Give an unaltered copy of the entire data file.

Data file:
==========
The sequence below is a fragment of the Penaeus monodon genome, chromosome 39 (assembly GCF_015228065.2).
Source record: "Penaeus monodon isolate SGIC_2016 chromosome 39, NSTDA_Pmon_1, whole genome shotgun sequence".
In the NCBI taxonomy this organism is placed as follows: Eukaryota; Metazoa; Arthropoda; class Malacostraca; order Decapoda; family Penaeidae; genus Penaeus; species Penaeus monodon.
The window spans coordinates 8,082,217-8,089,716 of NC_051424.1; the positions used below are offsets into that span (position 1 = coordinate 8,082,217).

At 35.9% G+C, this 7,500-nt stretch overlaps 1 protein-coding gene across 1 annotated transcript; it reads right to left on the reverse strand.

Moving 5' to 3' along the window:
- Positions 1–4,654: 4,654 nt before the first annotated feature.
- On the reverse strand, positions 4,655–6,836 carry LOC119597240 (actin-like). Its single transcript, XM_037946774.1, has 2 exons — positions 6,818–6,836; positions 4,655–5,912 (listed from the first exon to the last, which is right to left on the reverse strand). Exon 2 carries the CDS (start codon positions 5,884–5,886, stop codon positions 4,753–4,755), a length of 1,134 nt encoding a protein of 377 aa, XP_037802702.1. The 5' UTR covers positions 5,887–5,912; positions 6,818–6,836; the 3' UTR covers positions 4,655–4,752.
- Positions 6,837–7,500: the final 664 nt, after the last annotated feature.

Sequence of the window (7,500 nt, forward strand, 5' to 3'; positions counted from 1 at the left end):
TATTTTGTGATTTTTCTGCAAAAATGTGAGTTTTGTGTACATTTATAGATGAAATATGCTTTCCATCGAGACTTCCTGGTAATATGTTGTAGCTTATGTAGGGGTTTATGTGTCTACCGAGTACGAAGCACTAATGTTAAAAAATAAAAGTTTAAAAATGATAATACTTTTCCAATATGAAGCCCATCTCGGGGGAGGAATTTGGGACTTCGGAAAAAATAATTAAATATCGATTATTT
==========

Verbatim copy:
The sequence below is a fragment of the Penaeus monodon genome, chromosome 39 (assembly GCF_015228065.2).
Source record: "Penaeus monodon isolate SGIC_2016 chromosome 39, NSTDA_Pmon_1, whole genome shotgun sequence".
In the NCBI taxonomy this organism is placed as follows: Eukaryota; Metazoa; Arthropoda; class Malacostraca; order Decapoda; family Penaeidae; genus Penaeus; species Penaeus monodon.
The window spans coordinates 8,082,217-8,089,716 of NC_051424.1; the positions used below are offsets into that span (position 1 = coordinate 8,082,217).

At 35.9% G+C, this 7,500-nt stretch overlaps 1 protein-coding gene across 1 annotated transcript; it reads right to left on the reverse strand.

Moving 5' to 3' along the window:
- Positions 1–4,654: 4,654 nt before the first annotated feature.
- On the reverse strand, positions 4,655–6,836 carry LOC119597240 (actin-like). Its single transcript, XM_037946774.1, has 2 exons — positions 6,818–6,836; positions 4,655–5,912 (listed from the first exon to the last, which is right to left on the reverse strand). Exon 2 carries the CDS (start codon positions 5,884–5,886, stop codon positions 4,753–4,755), a length of 1,134 nt encoding a protein of 377 aa, XP_037802702.1. The 5' UTR covers positions 5,887–5,912; positions 6,818–6,836; the 3' UTR covers positions 4,655–4,752.
- Positions 6,837–7,500: the final 664 nt, after the last annotated feature.

Sequence of the window (7,500 nt, forward strand, 5' to 3'; positions counted from 1 at the left end):
TATTTTGTGATTTTTCTGCAAAAATGTGAGTTTTGTGTACATTTATAGATGAAATATGCTTTCCATCGAGACTTCCTGGTAATATGTTGTAGCTTATGTAGGGGTTTATGTGTCTACCGAGTACGAAGCACTAATGTTAAAAAATAAAAGTTTAAAAATGATAATACTTTTCCAATATGAAGCCCATCTCGGGGGAGGAATTTGGGACTTCGGAAAAAATAATTAAATATCGATTATTT